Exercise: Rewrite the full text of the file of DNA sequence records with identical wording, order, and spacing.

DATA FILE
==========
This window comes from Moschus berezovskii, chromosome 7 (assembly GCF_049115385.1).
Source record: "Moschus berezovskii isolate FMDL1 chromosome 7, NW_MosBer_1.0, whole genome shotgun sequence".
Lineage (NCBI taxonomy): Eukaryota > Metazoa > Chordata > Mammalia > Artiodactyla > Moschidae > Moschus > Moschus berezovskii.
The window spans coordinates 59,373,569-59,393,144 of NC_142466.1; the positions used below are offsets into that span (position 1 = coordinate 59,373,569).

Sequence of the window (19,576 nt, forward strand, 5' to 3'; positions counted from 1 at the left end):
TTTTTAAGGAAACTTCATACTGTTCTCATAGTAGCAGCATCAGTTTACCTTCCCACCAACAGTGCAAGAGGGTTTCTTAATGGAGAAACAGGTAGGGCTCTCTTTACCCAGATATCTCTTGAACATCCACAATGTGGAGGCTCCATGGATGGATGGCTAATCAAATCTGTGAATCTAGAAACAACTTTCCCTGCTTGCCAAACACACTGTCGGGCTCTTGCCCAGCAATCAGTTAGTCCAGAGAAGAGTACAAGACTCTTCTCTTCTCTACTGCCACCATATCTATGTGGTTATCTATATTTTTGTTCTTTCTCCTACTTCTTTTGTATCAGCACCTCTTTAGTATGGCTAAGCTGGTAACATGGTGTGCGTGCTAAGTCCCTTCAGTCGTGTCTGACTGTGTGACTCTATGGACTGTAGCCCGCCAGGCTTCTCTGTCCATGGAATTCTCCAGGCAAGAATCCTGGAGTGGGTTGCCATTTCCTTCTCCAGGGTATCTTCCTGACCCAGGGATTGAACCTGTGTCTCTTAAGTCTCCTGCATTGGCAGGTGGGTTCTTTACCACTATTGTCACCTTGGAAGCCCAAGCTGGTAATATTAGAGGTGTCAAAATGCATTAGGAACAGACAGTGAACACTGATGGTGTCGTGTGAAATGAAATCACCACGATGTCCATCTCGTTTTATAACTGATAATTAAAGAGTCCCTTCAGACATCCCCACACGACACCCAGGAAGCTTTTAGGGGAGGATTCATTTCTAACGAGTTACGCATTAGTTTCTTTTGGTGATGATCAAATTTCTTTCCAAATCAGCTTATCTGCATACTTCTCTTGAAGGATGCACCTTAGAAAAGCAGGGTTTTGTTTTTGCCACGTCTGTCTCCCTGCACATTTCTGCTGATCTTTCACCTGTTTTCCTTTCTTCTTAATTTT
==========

This window comes from Moschus berezovskii, chromosome 7 (assembly GCF_049115385.1).
Source record: "Moschus berezovskii isolate FMDL1 chromosome 7, NW_MosBer_1.0, whole genome shotgun sequence".
Lineage (NCBI taxonomy): Eukaryota > Metazoa > Chordata > Mammalia > Artiodactyla > Moschidae > Moschus > Moschus berezovskii.
The window spans coordinates 59,373,569-59,393,144 of NC_142466.1; the positions used below are offsets into that span (position 1 = coordinate 59,373,569).

Sequence of the window (19,576 nt, forward strand, 5' to 3'; positions counted from 1 at the left end):
TTTTTAAGGAAACTTCATACTGTTCTCATAGTAGCAGCATCAGTTTACCTTCCCACCAACAGTGCAAGAGGGTTTCTTAATGGAGAAACAGGTAGGGCTCTCTTTACCCAGATATCTCTTGAACATCCACAATGTGGAGGCTCCATGGATGGATGGCTAATCAAATCTGTGAATCTAGAAACAACTTTCCCTGCTTGCCAAACACACTGTCGGGCTCTTGCCCAGCAATCAGTTAGTCCAGAGAAGAGTACAAGACTCTTCTCTTCTCTACTGCCACCATATCTATGTGGTTATCTATATTTTTGTTCTTTCTCCTACTTCTTTTGTATCAGCACCTCTTTAGTATGGCTAAGCTGGTAACATGGTGTGCGTGCTAAGTCCCTTCAGTCGTGTCTGACTGTGTGACTCTATGGACTGTAGCCCGCCAGGCTTCTCTGTCCATGGAATTCTCCAGGCAAGAATCCTGGAGTGGGTTGCCATTTCCTTCTCCAGGGTATCTTCCTGACCCAGGGATTGAACCTGTGTCTCTTAAGTCTCCTGCATTGGCAGGTGGGTTCTTTACCACTATTGTCACCTTGGAAGCCCAAGCTGGTAATATTAGAGGTGTCAAAATGCATTAGGAACAGACAGTGAACACTGATGGTGTCGTGTGAAATGAAATCACCACGATGTCCATCTCGTTTTATAACTGATAATTAAAGAGTCCCTTCAGACATCCCCACACGACACCCAGGAAGCTTTTAGGGGAGGATTCATTTCTAACGAGTTACGCATTAGTTTCTTTTGGTGATGATCAAATTTCTTTCCAAATCAGCTTATCTGCATACTTCTCTTGAAGGATGCACCTTAGAAAAGCAGGGTTTTGTTTTTGCCACGTCTGTCTCCCTGCACATTTCTGCTGATCTTTCACCTGTTTTCCTTTCTTCTTAATTTT